2018. Yes, I Survived.

Yes it’s time for my end of year reflection. The post-Christmas, pre-New Year period is made for contemplation, especially when the weather is hot, the cricket is slow and the Christmas Ham seeps into every meal.

It’s the time of year 18 years ago my Dad passed away too. We had great Christmas and then went head long into a period of grief and hurt as a family. It’s a period where I was numb, my memory is hazy and while I know stuff happened, those 2 or 3 years after have merged into a tangled mess of memories and emotions. It’s after we visited Dad’s grave that I sit down to write this up, feeling a bit choked up and malaised.

This year has been bit of a roller coaster. It started well, building on some of the momentum and success from 2017. I changed my work arrangements and dropped to 4 days a week of work at the uni. That day off was great, I wished we’d been able to afford it a long time ago. It was a release valve, I could get stuff done that needed to be done, or wallow around a bit when life got a bit hectic and chaotic. It was a chance to recover and rejuvenate.

I got to spend more time in startup world – winning the AgriHack challenge with Rob and Ben with out [Chickon] idea. We went through the process of setting up a company, applying for a research grant, and going into a few more competitions – Hybrid World Adelaide and the AgInstitute conference.

[https://twitter.com/RiAus/status/1021285902172094465]

[https://twitter.com/AnikaMolesworth/status/1068686221986029568]

We didn’t manage to repeat the success of the year before at these events but it was a great learning experience. I learnt a ton at the Hybrid World Lab and conference, I got to speak to speak to the biggest audience so far and in front of the biggest damn screen I’ve seen. There was growth and learning happening which was great. It wasn’t anything to do with technology, which was refreshing, and it didn’t involve trying to help create and generate change. It was personal and it left me asking a lot of questions of myself, what I’m doing and where I’m going. I was frustrated a few things, especially the research grant, didn’t get up but what’s done it done.

Career-wise I don’t seem to be really going in the direction I anticipated or projected, there’s a sense of coming full cycle, which includes that unnerving sense of coming back to where you started. The year ended with the offer that I go back to the roll I started in at the university 11 years ago. The adage of “the more things change, the more they stay the same” has been ringing in my ears for a lot of this year. There’s a realisation that the rhetoric about innovation in my institution hasn’t been met with any tangible action to change nor willingness by those in leadership to embrace it. There’s a cultural inertia that I’ve felt the full force of over the last few years, an unwillingness to bend or move forward, so it’s no wonder that my two year secondment to uImagine is set to end a year early. I have mixed emotions, but I exhausted by the politics and decision making. I don’t seem to able to make my voice heard or do the work I feel will make an impact and be fulfilling. Instead I spent far too long single handedly reskinning Blackboard, developing up a style guide, building all the sites, writing all the HTML and CSS, running training and communication sessions. I also had to bear the full brunt of complaints that something had finally changed at the university and that they weren’t happy with it. A lot of decisions got made that I didn’t agree with yet I had to deal with the fallout. It’s hard dealing with that feedback when you essentially agree with the points being raised.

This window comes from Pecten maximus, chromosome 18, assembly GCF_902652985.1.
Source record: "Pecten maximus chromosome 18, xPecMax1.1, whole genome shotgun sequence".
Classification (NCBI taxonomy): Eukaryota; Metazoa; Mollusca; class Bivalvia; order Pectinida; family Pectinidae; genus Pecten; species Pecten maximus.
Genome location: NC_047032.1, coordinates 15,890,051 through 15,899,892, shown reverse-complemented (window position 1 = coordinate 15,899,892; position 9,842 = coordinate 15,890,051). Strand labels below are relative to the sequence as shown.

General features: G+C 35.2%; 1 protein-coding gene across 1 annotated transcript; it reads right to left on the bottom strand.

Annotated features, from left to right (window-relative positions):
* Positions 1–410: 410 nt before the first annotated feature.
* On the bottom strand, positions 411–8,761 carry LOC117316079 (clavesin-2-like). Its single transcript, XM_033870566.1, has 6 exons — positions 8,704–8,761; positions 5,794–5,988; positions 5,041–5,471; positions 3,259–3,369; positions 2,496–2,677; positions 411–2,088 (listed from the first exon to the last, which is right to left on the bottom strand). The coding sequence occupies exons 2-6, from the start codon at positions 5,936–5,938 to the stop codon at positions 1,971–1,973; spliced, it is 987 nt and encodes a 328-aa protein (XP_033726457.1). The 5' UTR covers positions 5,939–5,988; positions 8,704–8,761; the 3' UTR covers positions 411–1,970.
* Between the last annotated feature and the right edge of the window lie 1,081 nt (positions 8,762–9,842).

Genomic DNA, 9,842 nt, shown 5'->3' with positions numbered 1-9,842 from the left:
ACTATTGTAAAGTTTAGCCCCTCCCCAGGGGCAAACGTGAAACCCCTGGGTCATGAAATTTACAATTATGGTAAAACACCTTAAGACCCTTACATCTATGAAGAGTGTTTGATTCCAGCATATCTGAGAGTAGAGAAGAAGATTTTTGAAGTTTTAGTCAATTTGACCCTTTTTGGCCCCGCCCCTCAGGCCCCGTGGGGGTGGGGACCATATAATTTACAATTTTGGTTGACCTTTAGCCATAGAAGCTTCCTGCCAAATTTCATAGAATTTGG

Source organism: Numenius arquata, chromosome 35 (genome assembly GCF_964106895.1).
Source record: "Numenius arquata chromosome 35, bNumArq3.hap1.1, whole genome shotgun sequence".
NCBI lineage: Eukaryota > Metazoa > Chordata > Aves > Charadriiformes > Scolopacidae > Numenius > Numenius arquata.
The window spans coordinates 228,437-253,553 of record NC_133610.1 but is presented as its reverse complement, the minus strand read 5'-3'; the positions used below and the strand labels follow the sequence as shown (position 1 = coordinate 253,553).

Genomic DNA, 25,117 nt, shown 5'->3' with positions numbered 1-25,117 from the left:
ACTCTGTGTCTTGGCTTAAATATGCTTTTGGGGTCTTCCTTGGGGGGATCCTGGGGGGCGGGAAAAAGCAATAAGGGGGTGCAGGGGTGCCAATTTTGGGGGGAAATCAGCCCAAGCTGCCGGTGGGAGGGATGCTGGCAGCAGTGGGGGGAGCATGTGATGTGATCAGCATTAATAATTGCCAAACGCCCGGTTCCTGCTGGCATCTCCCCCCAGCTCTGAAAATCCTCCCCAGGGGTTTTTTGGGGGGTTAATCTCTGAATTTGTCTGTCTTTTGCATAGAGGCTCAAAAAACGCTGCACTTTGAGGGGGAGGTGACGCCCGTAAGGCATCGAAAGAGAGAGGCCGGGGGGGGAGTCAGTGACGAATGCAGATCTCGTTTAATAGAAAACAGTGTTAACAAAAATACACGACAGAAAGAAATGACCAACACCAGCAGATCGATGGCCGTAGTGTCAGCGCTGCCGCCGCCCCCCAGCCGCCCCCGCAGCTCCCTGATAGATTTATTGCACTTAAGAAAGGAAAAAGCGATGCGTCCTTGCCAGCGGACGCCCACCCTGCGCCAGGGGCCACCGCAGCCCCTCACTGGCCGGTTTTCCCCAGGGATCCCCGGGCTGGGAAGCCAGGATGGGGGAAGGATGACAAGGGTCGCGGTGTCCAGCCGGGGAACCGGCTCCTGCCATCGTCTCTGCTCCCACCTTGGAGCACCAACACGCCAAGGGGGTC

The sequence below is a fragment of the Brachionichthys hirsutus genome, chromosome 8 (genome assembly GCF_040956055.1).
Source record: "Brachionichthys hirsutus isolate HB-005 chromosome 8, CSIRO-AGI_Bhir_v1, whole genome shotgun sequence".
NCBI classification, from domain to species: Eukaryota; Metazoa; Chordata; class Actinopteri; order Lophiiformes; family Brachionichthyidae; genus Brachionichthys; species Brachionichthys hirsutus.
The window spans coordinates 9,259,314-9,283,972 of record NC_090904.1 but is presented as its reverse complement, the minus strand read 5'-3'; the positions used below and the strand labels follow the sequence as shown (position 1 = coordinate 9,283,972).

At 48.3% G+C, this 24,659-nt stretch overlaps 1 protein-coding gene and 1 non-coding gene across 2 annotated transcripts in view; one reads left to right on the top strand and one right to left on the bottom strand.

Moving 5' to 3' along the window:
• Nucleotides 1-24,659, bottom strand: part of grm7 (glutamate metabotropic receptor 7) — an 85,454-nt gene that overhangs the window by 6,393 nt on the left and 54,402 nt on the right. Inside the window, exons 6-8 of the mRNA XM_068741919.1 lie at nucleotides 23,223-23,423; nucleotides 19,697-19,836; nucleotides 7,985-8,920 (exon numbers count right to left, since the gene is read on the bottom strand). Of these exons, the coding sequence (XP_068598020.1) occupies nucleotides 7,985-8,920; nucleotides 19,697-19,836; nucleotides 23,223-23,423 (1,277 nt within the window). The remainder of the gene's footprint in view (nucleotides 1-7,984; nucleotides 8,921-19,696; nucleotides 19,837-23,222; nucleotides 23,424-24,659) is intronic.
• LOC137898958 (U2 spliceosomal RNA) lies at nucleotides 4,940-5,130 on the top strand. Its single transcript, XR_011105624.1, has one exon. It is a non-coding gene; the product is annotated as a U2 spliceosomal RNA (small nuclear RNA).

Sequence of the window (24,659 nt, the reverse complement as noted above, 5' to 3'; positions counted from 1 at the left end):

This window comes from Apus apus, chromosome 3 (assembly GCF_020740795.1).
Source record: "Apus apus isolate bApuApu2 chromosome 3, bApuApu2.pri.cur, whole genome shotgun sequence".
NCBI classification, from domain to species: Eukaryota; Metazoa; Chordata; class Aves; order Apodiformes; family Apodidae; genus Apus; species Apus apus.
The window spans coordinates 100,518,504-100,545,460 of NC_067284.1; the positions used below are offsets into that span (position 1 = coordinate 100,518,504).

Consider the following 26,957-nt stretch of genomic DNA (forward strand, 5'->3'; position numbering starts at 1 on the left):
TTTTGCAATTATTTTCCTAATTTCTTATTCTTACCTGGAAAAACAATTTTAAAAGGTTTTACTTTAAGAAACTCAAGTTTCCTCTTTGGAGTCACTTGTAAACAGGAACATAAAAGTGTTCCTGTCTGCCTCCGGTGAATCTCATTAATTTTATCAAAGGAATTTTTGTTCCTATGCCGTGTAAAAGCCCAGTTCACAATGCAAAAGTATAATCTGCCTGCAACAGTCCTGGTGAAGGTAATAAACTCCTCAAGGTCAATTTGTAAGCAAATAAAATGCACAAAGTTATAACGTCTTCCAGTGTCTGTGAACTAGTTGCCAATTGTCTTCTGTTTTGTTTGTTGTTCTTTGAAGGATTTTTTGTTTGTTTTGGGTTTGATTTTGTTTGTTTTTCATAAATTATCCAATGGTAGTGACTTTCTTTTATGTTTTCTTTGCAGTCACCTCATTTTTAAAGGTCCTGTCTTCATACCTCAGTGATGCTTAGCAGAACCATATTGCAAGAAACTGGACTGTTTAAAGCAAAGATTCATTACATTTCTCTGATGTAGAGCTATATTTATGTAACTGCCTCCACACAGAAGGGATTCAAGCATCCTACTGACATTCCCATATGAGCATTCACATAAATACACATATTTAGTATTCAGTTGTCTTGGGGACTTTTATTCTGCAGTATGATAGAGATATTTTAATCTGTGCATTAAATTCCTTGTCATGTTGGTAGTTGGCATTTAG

After a very long hard start to the year I took some time out from work and spent a couple of months on long service leave. It’s not something I would have expected to accrue, especially not before I turned 40, but here I am. I wasn’t overly happy with work and when they announced that there would be a restructure I decided that it was something I didn’t need or want to be a part of. I’d hoped that on my return it would be sorted, but typically it’s now been delayed until June. It seems like I’m expected to just sit in limbo for another 6 months till that happens. I’m over it. Despite my service it still seems that there’s an inability within the organisation to treat it’s Human Resources like actual people.